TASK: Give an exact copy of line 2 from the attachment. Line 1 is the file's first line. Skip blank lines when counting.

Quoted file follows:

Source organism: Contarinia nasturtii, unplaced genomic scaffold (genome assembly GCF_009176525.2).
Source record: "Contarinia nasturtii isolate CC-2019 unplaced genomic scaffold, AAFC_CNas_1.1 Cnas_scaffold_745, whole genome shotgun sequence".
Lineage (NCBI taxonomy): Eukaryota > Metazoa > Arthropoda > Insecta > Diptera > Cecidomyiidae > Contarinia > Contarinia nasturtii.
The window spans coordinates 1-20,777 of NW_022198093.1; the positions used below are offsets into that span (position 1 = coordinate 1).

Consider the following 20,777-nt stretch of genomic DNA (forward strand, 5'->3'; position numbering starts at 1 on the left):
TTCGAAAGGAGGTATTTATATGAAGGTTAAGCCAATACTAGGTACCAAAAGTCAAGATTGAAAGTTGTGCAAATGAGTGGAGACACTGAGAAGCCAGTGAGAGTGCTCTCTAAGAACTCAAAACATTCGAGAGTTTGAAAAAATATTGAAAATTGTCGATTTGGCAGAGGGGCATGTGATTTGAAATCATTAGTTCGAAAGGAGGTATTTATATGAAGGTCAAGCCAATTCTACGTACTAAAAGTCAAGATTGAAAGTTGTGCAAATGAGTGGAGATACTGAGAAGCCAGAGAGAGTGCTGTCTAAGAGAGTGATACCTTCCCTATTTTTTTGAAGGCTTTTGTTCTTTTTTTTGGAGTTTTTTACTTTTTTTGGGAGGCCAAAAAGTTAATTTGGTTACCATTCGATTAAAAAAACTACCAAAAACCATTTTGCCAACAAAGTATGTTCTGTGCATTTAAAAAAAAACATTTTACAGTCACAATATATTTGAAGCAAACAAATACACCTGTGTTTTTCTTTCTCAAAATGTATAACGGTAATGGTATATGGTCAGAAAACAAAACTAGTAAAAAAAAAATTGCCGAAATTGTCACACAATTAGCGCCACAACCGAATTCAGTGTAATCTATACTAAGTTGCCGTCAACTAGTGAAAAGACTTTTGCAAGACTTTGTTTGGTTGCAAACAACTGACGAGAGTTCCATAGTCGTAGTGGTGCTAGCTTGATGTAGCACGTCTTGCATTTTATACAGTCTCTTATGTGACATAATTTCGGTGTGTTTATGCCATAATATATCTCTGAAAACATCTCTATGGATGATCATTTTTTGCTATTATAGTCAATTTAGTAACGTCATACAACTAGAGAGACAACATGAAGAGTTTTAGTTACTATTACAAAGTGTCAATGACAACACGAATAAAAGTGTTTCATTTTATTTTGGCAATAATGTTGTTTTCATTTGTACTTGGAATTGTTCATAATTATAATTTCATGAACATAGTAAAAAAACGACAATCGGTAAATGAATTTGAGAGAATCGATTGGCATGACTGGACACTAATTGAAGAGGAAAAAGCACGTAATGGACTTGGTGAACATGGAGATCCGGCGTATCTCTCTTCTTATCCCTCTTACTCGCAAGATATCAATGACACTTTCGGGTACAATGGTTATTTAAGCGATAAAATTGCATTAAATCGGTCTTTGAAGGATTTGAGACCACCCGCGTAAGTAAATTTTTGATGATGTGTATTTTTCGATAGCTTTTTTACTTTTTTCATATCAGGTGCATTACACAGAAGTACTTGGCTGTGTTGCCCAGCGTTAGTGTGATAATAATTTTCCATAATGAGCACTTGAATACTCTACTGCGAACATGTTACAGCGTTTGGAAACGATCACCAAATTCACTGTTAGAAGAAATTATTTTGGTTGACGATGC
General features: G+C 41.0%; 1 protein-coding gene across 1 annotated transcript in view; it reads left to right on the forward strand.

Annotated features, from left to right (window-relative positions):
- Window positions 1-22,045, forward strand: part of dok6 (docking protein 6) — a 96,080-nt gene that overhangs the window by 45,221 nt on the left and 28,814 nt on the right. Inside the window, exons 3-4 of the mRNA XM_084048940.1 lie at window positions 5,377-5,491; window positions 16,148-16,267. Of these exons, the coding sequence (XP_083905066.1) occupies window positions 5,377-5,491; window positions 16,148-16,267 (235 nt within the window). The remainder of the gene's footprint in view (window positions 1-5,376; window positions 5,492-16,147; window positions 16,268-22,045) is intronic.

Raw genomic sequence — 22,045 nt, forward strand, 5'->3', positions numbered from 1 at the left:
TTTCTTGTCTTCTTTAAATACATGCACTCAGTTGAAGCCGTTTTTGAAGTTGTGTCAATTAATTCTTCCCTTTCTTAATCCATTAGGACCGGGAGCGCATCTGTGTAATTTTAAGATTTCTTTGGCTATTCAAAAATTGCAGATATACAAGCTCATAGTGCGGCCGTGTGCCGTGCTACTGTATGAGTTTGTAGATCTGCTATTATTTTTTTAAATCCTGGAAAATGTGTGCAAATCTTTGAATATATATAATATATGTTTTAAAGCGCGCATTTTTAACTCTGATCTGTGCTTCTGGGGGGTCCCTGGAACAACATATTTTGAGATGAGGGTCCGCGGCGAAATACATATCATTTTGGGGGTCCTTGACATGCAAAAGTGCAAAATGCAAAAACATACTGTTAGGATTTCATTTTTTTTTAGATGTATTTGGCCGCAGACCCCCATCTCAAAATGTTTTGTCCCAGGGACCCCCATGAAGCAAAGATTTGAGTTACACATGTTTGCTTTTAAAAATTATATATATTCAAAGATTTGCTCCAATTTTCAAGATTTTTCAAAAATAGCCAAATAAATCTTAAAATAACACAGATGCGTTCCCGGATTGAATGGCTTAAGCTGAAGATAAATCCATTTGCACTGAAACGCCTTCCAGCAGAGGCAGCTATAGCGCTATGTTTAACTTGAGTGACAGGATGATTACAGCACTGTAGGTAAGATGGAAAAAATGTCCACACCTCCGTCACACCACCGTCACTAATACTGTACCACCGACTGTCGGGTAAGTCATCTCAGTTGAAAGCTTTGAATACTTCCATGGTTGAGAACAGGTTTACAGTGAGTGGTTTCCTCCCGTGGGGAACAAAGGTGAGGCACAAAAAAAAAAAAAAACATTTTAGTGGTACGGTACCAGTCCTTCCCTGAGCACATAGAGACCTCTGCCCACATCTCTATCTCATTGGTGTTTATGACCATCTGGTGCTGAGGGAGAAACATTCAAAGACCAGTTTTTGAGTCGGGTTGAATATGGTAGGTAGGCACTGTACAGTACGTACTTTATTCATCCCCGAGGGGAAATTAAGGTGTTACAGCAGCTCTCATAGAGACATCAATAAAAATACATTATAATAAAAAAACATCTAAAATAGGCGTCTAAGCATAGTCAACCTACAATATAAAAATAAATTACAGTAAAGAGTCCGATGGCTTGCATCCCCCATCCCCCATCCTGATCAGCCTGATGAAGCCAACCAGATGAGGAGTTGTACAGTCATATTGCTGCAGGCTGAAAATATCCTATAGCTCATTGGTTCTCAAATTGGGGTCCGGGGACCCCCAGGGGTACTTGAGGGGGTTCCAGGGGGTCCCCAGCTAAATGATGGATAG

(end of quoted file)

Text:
Source record: "Contarinia nasturtii isolate CC-2019 unplaced genomic scaffold, AAFC_CNas_1.1 Cnas_scaffold_745, whole genome shotgun sequence".